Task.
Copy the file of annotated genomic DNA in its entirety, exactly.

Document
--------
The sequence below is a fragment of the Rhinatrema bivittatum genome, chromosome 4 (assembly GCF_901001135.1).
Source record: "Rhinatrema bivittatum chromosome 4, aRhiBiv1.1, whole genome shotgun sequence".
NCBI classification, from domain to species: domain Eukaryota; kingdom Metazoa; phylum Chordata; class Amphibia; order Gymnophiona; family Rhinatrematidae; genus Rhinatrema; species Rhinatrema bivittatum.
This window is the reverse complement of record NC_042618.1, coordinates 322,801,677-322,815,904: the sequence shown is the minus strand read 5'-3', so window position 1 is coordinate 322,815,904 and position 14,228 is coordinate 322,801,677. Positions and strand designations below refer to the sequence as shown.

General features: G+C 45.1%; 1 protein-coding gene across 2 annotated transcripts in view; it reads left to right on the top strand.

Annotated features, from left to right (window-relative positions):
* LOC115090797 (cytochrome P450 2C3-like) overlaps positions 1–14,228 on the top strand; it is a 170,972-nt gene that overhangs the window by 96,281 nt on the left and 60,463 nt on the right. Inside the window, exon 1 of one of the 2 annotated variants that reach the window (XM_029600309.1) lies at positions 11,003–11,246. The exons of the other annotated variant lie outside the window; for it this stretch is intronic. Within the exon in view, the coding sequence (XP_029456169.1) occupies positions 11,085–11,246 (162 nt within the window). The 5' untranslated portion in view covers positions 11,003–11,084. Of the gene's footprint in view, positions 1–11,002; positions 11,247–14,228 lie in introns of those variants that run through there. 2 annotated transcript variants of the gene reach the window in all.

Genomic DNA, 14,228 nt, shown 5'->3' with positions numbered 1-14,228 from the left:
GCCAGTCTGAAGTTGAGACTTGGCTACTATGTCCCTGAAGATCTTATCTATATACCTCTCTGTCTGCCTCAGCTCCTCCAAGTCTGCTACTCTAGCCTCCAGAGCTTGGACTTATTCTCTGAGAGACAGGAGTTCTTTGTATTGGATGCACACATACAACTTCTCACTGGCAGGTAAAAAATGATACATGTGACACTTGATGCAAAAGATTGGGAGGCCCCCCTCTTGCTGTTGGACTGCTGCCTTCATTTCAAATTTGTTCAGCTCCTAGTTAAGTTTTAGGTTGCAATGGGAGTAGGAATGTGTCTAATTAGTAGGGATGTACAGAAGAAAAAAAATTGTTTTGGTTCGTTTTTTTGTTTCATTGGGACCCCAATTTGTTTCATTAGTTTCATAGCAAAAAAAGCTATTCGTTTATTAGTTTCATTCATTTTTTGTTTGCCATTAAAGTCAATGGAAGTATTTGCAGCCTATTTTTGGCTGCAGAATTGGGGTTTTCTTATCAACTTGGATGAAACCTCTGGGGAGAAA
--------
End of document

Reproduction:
The sequence below is a fragment of the Rhinatrema bivittatum genome, chromosome 4 (assembly GCF_901001135.1).
Source record: "Rhinatrema bivittatum chromosome 4, aRhiBiv1.1, whole genome shotgun sequence".
NCBI classification, from domain to species: domain Eukaryota; kingdom Metazoa; phylum Chordata; class Amphibia; order Gymnophiona; family Rhinatrematidae; genus Rhinatrema; species Rhinatrema bivittatum.
This window is the reverse complement of record NC_042618.1, coordinates 322,801,677-322,815,904: the sequence shown is the minus strand read 5'-3', so window position 1 is coordinate 322,815,904 and position 14,228 is coordinate 322,801,677. Positions and strand designations below refer to the sequence as shown.

General features: G+C 45.1%; 1 protein-coding gene across 2 annotated transcripts in view; it reads left to right on the top strand.

Annotated features, from left to right (window-relative positions):
* LOC115090797 (cytochrome P450 2C3-like) overlaps positions 1–14,228 on the top strand; it is a 170,972-nt gene that overhangs the window by 96,281 nt on the left and 60,463 nt on the right. Inside the window, exon 1 of one of the 2 annotated variants that reach the window (XM_029600309.1) lies at positions 11,003–11,246. The exons of the other annotated variant lie outside the window; for it this stretch is intronic. Within the exon in view, the coding sequence (XP_029456169.1) occupies positions 11,085–11,246 (162 nt within the window). The 5' untranslated portion in view covers positions 11,003–11,084. Of the gene's footprint in view, positions 1–11,002; positions 11,247–14,228 lie in introns of those variants that run through there. 2 annotated transcript variants of the gene reach the window in all.

Genomic DNA, 14,228 nt, shown 5'->3' with positions numbered 1-14,228 from the left:
GCCAGTCTGAAGTTGAGACTTGGCTACTATGTCCCTGAAGATCTTATCTATATACCTCTCTGTCTGCCTCAGCTCCTCCAAGTCTGCTACTCTAGCCTCCAGAGCTTGGACTTATTCTCTGAGAGACAGGAGTTCTTTGTATTGGATGCACACATACAACTTCTCACTGGCAGGTAAAAAATGATACATGTGACACTTGATGCAAAAGATTGGGAGGCCCCCCTCTTGCTGTTGGACTGCTGCCTTCATTTCAAATTTGTTCAGCTCCTAGTTAAGTTTTAGGTTGCAATGGGAGTAGGAATGTGTCTAATTAGTAGGGATGTACAGAAGAAAAAAAATTGTTTTGGTTCGTTTTTTTGTTTCATTGGGACCCCAATTTGTTTCATTAGTTTCATAGCAAAAAAAGCTATTCGTTTATTAGTTTCATTCATTTTTTGTTTGCCATTAAAGTCAATGGAAGTATTTGCAGCCTATTTTTGGCTGCAGAATTGGGGTTTTCTTATCAACTTGGATGAAACCTCTGGGGAGAAA